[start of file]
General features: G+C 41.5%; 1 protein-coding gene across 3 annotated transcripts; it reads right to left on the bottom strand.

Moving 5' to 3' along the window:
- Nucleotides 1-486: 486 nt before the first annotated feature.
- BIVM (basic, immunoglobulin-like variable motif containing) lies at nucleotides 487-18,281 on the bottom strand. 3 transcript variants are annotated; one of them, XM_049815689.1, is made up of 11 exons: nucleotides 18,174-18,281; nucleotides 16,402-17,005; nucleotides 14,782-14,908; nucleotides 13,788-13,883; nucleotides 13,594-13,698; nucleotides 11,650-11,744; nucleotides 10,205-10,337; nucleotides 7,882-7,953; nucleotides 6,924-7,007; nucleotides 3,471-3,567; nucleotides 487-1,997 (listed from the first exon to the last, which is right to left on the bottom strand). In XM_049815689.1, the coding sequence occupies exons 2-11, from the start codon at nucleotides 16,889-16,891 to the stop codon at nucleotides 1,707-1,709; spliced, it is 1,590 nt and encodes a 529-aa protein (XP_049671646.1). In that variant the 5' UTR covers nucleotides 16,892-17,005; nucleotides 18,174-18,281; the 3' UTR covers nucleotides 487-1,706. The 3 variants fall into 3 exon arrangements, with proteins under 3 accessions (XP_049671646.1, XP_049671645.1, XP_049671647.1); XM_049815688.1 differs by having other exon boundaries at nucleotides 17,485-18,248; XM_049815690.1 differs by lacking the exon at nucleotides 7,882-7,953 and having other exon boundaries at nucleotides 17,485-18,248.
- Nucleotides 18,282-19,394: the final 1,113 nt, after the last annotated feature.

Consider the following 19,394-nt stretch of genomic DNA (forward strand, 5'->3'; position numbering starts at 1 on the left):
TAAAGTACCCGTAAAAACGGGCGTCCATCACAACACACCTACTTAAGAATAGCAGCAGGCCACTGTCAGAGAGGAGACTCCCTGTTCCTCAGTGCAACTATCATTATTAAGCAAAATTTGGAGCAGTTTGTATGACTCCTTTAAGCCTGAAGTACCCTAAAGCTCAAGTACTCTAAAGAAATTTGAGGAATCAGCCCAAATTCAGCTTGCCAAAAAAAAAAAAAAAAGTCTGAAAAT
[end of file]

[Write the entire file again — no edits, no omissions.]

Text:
General features: G+C 41.5%; 1 protein-coding gene across 3 annotated transcripts; it reads right to left on the bottom strand.

Moving 5' to 3' along the window:
- Nucleotides 1-486: 486 nt before the first annotated feature.
- BIVM (basic, immunoglobulin-like variable motif containing) lies at nucleotides 487-18,281 on the bottom strand. 3 transcript variants are annotated; one of them, XM_049815689.1, is made up of 11 exons: nucleotides 18,174-18,281; nucleotides 16,402-17,005; nucleotides 14,782-14,908; nucleotides 13,788-13,883; nucleotides 13,594-13,698; nucleotides 11,650-11,744; nucleotides 10,205-10,337; nucleotides 7,882-7,953; nucleotides 6,924-7,007; nucleotides 3,471-3,567; nucleotides 487-1,997 (listed from the first exon to the last, which is right to left on the bottom strand). In XM_049815689.1, the coding sequence occupies exons 2-11, from the start codon at nucleotides 16,889-16,891 to the stop codon at nucleotides 1,707-1,709; spliced, it is 1,590 nt and encodes a 529-aa protein (XP_049671646.1). In that variant the 5' UTR covers nucleotides 16,892-17,005; nucleotides 18,174-18,281; the 3' UTR covers nucleotides 487-1,706. The 3 variants fall into 3 exon arrangements, with proteins under 3 accessions (XP_049671646.1, XP_049671645.1, XP_049671647.1); XM_049815688.1 differs by having other exon boundaries at nucleotides 17,485-18,248; XM_049815690.1 differs by lacking the exon at nucleotides 7,882-7,953 and having other exon boundaries at nucleotides 17,485-18,248.
- Nucleotides 18,282-19,394: the final 1,113 nt, after the last annotated feature.

Consider the following 19,394-nt stretch of genomic DNA (forward strand, 5'->3'; position numbering starts at 1 on the left):
TAAAGTACCCGTAAAAACGGGCGTCCATCACAACACACCTACTTAAGAATAGCAGCAGGCCACTGTCAGAGAGGAGACTCCCTGTTCCTCAGTGCAACTATCATTATTAAGCAAAATTTGGAGCAGTTTGTATGACTCCTTTAAGCCTGAAGTACCCTAAAGCTCAAGTACTCTAAAGAAATTTGAGGAATCAGCCCAAATTCAGCTTGCCAAAAAAAAAAAAAAAAGTCTGAAAAT